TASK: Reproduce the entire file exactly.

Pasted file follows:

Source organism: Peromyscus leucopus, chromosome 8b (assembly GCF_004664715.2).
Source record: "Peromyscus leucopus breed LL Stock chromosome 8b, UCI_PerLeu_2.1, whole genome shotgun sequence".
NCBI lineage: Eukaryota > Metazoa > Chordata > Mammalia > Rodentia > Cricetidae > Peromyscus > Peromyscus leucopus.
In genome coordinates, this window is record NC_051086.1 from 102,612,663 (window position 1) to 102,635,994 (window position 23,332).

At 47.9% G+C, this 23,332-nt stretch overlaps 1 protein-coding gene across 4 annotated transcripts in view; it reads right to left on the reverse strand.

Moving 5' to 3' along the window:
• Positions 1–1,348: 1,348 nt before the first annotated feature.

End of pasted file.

Source organism: Peromyscus leucopus, chromosome 8b (assembly GCF_004664715.2).
Source record: "Peromyscus leucopus breed LL Stock chromosome 8b, UCI_PerLeu_2.1, whole genome shotgun sequence".
NCBI lineage: Eukaryota > Metazoa > Chordata > Mammalia > Rodentia > Cricetidae > Peromyscus > Peromyscus leucopus.
In genome coordinates, this window is record NC_051086.1 from 102,612,663 (window position 1) to 102,635,994 (window position 23,332).

At 47.9% G+C, this 23,332-nt stretch overlaps 1 protein-coding gene across 4 annotated transcripts in view; it reads right to left on the reverse strand.

Moving 5' to 3' along the window:
• Positions 1–1,348: 1,348 nt before the first annotated feature.